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Messerschmitt Bf 109G-3

by Floyd S. Werner Jr.


Messerschmitt Bf 109G-3


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The history of the Messerschmitt Bf 109 is legendary and will not be covered here.

What will be covered is a little known, and even lesser photographed, variant - the Bf 109G-3. In January 1943 a small block of 50 aircraft were built by Messerschmitt at Regensburg to be employed in the high altitude Staffeln of JG 2, JG 11 and JG 26. The G-3 was developed alongside the G-4, as a pressurized variant.

Actual construction of the G-3 happened after the G-4 was already in production. The G-3 incorporated all the changes of the G-4 including larger main (660x160) and tail wheel (350x135). The larger wheel size necessitated corresponding bumps on the wings to allow for retraction. The larger wheels retained the early style of wheel spoke set up. It would not be until the later G-5/6 that the flat covered wheels would be introduced. The larger tail wheel forced the wheel to become non-retractable. The silica gel tablets in the windscreen and the pressurization armor plate behind the pilots’ head were retained from the G-1, as was the most noticeable feature, an air scoop on the left engine cowling for the pressurization system. The armament was the same as the G-4with two MG17s over the engine and a 20mm cannon firing through the spinner.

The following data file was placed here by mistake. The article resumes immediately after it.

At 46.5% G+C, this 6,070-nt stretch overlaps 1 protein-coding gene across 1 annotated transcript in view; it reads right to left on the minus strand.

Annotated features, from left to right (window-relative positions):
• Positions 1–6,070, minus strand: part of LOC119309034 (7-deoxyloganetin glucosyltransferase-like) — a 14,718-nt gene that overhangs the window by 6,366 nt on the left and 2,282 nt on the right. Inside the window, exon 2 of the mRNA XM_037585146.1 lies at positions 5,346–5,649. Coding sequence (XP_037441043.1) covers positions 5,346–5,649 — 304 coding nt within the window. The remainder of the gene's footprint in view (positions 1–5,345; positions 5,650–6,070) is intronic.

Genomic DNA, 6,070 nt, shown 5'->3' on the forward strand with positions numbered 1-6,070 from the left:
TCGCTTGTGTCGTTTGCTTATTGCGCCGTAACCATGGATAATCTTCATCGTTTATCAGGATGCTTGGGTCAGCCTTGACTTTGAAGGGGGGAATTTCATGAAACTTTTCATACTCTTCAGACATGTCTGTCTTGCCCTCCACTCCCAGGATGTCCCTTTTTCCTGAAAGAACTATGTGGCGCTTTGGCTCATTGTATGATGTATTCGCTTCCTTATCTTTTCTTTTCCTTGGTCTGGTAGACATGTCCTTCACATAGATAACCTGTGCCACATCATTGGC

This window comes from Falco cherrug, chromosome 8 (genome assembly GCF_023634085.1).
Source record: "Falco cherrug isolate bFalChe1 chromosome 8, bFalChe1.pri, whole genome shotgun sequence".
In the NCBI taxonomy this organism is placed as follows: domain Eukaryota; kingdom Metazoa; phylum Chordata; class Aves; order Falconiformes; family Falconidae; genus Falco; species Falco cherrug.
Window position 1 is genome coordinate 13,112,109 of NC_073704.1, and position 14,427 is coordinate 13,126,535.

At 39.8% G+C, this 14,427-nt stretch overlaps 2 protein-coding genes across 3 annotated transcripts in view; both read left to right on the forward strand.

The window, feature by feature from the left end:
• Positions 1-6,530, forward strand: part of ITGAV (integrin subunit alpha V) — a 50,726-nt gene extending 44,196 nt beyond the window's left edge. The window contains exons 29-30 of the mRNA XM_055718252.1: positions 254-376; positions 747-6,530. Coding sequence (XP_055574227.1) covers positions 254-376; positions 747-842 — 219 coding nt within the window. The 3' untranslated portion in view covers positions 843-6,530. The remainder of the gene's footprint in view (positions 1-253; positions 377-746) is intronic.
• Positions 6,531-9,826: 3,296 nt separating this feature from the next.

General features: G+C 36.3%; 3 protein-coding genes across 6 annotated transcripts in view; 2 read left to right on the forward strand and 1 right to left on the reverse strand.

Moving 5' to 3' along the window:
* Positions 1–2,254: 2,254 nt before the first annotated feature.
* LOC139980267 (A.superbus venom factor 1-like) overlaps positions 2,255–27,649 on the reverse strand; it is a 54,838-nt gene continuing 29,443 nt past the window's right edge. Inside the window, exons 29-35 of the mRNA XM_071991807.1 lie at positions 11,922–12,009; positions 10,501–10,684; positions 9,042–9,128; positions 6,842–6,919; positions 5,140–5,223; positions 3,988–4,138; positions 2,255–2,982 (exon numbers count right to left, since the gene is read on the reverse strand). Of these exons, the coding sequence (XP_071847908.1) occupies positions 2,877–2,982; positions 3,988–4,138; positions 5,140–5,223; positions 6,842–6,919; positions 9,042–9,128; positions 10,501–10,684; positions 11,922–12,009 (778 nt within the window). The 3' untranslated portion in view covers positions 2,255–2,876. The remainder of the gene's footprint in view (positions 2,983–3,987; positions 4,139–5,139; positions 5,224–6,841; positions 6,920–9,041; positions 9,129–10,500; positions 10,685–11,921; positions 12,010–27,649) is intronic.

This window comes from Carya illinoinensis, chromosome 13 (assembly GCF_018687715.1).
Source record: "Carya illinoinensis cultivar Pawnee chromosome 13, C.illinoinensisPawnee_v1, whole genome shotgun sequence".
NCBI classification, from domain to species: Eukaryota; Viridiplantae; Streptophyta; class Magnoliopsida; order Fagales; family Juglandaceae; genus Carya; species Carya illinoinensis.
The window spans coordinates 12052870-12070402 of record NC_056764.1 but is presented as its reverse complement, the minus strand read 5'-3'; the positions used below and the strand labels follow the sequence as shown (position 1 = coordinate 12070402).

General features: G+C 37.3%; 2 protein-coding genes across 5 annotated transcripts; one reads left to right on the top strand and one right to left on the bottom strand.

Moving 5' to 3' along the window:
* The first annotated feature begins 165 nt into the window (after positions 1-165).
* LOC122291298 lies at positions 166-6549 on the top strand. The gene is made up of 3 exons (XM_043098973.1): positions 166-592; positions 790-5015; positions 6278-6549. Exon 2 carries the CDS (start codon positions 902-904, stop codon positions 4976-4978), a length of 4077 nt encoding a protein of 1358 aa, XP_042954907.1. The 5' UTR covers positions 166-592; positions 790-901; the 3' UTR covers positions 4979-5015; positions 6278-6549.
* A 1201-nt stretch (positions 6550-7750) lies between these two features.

Here is a summary of the Bf 109G-3 characteristics:

  • Larger main wheels

  • Larger tail wheel

  • Wing bumps

  • Pressurized cockpit, including silica gel pellets

  • Air scoop on left engine cowling, above the supercharger intake

  • Antenna lead-in for the FuG 16Z, between stations 7 and 8





This is often my favorite part of building a model, but not this time! The only book that really covers the G-3 in any kind of detail is the Prien/Rodieke book, “Messerschmitt Bf-109F, G, K” published by Schiffer. See the bibliography at the end of the article. This book offers four photos - two of JG2 and two of NAG3. Hardly the vast amount of information that is normally associated with the 109.

The book also has a line drawing that seems to be the best representation of the G-3. There are other sources that claim to be G-3s but they either miss the air scoop or the silica gel pellets. I welcome any further photos.